I’m in an unusual position because I am basically a freelancer who could do paying work 24/7 if it were physically possible (or, at least, the demand for my services exceeds the supply). I regularly pay people to do things that I could perfectly well do myself. For instance, while I am typing this column, a stranger I hired from TaskRabbit is sitting at my kitchen table typing up two years’ worth of my scribbly notes. (Yes, it’s a bit awkward, but TaskRabbit is giving our city’s better-educated actors some alternatives to waiting tables, so that’s nice.)

I mention this because, when you’re a freelancer, it’s easy to get into thinking, “I want to spend time with my friend but taking that many hours off will cost me $200!” Until you realize that you’ve worked every single day for six weeks, and the last 11 of those days were less than productive due to burnout.

If you are starting a business, you may have the same mindset: Taking a break could cause your whole company to fail and other people to steal your ideas and you to miss an important phone call about the president really wanting to buy the thing you sell and wear it during the State of the Union! (Or not.)

So, it’s important to recreate (not re-create). But if you have a lot of mojo and moneymaking potential — that is, you have the ability to convert a three-day weekend into a serious chunk of cash, a business plan, a strategic thinking session, a networking extravaganza, two chapters of your novel, a line of t-shirts screenprinted with math jokes, etc. — it’s really better to get your recreation in a more condensed way.

If there are 100 units of pleasure to be had, I say jam them into five awesome hours of watching ninja flicks naked drinking homemade margaritas that you put your own umbrellas in followed by sex followed by actually doing that hilarious idea you had of posting “Dry Paint” signs all over the subway (or, you know … whatever you like to do), instead of ten hours of looking at the Internet, getting bored, looking at the Internet again, eating at the place you always eat at, thinking about maybe seeing a movie and then wandering towards the mall to see what you feel like seeing when you get there and then later you’re ten hours older and you think you saw some attractive B-list actors dressed as ancient Greeks shooting things with special effects, but you can’t remember because you’re pretty sure that same movie comes out every six months.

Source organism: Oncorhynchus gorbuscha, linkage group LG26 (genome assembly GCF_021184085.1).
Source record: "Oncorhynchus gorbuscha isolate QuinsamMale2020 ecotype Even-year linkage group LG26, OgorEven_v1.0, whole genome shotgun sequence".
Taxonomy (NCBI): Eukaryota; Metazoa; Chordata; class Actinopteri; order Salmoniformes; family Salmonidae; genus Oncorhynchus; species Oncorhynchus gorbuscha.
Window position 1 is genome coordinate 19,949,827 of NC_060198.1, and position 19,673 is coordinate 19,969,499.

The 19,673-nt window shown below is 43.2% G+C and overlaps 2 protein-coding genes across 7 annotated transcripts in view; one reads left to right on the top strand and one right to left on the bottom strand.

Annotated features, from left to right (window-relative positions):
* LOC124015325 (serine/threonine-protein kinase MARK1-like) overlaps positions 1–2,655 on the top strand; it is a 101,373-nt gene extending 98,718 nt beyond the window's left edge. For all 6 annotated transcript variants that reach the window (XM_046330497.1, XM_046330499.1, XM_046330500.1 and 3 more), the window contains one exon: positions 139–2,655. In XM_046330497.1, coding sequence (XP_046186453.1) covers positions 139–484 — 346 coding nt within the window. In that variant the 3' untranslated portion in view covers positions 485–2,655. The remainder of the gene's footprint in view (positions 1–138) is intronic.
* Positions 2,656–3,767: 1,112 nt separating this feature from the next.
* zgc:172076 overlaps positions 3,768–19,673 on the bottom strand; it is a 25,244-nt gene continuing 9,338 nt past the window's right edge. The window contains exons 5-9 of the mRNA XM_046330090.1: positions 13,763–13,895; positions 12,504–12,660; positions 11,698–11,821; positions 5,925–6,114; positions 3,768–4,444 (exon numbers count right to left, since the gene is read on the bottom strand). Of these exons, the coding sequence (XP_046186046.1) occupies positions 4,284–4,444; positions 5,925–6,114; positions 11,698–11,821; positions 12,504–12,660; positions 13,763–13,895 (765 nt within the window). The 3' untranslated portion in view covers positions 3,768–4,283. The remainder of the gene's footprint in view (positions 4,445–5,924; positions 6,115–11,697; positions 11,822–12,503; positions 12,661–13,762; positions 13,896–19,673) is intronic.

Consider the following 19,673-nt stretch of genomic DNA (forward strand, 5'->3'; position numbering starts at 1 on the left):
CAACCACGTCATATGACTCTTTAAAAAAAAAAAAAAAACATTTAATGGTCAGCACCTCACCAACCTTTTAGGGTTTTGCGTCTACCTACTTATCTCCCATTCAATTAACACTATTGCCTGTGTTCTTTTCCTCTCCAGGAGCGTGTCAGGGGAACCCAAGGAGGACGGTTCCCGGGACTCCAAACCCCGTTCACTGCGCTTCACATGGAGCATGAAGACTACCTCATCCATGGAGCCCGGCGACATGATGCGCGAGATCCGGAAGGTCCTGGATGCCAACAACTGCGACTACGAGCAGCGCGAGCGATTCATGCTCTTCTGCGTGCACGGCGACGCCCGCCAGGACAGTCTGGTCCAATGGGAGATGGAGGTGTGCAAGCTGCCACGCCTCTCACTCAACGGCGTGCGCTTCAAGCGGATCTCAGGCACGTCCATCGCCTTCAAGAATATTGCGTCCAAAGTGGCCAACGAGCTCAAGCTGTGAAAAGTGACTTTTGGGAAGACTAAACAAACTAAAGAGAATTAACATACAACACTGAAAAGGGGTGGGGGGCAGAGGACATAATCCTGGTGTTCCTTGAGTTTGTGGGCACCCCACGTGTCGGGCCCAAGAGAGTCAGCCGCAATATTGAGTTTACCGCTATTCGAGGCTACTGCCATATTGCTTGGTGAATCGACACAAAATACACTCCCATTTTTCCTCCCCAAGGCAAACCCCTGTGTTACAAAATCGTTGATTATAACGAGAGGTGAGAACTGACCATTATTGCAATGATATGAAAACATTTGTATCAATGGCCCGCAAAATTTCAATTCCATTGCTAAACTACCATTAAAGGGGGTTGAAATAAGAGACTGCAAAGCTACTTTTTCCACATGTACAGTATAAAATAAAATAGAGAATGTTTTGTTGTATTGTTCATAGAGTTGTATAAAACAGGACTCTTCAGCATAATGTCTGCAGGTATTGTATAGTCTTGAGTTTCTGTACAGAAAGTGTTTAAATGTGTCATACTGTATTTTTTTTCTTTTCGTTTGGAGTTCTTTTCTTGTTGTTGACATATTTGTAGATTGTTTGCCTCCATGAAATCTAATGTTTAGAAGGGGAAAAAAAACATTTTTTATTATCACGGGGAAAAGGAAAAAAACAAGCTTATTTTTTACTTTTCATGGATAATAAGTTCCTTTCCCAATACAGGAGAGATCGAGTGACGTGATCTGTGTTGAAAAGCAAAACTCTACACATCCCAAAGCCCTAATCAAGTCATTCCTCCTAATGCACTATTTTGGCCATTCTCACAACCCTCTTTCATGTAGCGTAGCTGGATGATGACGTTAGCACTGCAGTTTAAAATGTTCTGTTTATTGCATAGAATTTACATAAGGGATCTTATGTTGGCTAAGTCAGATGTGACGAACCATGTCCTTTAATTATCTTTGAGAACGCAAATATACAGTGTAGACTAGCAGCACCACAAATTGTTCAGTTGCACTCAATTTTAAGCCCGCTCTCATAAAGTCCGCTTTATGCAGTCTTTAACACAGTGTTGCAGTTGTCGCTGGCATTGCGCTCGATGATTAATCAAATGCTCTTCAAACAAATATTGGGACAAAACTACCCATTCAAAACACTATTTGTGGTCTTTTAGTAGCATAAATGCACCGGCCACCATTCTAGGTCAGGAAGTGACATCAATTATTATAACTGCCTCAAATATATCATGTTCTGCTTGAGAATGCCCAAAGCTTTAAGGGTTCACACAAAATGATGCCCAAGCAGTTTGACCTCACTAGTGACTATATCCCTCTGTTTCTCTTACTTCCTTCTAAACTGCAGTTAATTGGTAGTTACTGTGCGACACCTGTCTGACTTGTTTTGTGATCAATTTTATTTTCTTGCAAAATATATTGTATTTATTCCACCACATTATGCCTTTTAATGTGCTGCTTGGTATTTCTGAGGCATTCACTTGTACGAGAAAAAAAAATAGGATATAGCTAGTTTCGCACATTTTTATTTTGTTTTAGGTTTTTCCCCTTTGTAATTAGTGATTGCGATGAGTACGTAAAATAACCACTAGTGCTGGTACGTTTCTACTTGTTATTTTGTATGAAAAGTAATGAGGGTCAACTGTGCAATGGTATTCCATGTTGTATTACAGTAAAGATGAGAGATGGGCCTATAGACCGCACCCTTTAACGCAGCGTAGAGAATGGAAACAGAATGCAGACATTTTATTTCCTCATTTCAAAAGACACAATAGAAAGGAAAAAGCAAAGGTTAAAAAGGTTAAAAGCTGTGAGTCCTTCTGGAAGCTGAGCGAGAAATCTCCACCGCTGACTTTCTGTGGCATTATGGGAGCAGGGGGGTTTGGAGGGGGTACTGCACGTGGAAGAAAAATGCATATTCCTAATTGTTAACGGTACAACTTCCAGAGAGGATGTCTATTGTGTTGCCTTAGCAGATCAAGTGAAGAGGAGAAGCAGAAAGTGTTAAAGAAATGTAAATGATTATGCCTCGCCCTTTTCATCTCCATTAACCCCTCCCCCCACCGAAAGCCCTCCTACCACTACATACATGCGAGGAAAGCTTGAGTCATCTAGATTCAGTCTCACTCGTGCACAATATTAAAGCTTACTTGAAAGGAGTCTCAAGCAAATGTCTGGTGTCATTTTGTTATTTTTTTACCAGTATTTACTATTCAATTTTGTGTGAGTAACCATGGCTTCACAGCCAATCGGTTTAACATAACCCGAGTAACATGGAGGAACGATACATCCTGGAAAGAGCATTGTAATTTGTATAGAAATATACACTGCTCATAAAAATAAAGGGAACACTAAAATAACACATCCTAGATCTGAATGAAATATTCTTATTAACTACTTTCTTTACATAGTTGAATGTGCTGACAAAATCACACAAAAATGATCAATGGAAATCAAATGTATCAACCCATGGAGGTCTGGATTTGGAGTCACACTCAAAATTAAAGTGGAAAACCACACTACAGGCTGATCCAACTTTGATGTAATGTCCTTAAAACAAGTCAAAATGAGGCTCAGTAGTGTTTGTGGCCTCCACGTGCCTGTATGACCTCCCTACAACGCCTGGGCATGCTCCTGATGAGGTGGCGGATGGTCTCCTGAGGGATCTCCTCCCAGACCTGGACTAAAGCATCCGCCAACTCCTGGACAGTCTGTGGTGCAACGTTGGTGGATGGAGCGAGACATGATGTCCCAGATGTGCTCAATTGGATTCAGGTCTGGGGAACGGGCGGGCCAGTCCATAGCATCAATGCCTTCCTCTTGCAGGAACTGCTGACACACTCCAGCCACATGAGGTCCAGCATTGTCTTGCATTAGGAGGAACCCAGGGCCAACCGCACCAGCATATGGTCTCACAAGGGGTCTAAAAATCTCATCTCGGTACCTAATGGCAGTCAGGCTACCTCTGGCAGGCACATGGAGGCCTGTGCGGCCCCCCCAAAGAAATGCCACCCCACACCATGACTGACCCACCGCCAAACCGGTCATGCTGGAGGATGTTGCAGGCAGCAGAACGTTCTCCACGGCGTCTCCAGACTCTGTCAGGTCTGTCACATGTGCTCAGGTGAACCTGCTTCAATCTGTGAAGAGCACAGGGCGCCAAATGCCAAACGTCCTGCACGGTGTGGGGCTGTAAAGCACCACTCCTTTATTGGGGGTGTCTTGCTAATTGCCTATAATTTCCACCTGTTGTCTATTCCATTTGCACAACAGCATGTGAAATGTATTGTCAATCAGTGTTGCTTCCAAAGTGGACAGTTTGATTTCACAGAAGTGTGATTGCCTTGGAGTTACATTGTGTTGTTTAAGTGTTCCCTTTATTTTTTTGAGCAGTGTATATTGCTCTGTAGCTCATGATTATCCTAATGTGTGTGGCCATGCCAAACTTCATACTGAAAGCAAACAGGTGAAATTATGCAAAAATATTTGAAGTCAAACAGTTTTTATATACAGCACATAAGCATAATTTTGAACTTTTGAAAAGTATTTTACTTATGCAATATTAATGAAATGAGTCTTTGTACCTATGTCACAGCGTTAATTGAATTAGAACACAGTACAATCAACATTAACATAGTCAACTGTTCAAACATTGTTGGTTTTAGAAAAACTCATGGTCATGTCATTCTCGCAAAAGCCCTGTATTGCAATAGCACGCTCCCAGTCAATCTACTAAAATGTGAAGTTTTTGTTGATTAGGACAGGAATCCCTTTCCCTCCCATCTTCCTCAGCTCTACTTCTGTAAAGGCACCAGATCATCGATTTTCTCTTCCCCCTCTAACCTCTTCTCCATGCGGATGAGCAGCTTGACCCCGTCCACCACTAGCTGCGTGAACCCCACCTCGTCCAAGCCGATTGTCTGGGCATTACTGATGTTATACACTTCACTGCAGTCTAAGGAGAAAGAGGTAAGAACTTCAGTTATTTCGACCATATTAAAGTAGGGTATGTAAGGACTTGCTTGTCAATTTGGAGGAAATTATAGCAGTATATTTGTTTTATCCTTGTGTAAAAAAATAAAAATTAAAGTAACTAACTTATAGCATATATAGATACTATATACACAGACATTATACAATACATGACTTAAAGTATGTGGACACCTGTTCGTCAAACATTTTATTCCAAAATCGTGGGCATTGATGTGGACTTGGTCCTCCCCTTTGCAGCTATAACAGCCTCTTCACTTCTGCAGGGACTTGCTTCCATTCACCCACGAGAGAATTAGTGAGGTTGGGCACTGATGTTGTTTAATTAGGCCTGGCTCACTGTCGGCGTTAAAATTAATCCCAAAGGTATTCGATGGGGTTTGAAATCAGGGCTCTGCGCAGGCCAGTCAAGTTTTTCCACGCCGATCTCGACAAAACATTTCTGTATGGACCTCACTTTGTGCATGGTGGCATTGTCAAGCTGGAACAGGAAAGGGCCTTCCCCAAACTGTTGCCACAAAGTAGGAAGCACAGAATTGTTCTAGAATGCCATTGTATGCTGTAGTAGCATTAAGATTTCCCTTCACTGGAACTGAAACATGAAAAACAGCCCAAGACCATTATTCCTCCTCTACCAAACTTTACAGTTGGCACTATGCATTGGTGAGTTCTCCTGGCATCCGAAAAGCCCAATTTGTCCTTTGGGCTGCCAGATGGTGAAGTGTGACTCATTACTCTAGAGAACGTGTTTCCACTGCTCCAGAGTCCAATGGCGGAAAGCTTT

Nothing is a bigger waste of life than fun that isn’t really fun. (In Bullish Life: What To Do When You’re Surrounded By Lazy Idiots and Sweet, Fragile Simpletons, I recommended politely scaling back friendships with any middle school friends you’re friends with only out of habit.)

The case for planned fun

A kickass life demands planned fun, at least if you’re not independently wealthy. Specifically, a to-do list of fun. You may think it’s a bit Kafkaesque to plan recreation, but that’s the only way you end up actually remembering when oyster happy hour is and having sex while skydiving (NSFW — and even if it’s fake, it takes some serious planning to make a convincing fake video of sex while skydiving.) Furthermore, when you know that awesome-day is coming, it’s a lot easier to say no to inferior recreation now.

Last Monday, I had a full day off, my first in a couple weeks. (What can I say? I’m excited about my work.)

So, I made a list. Top of the list: NO TECHNOLOGY. (See Bullish: Pre-Internet Productivity Tips for the Young and Sprightly.) The list included a few productive but quick items, like “drop off shoes at shoe repair place.” And then it included a book and three restaurants I always walk by on my way to a gig and never have a chance to actually patronize. There was also a Korean taco truck I was ultimately unable to locate, seeing my boyfriend in daylight (I’m usually teaching when he gets out of work), and visiting St. Marx Books, which is the sort of bookstore that has an Occupy Wall Street section right up near the register.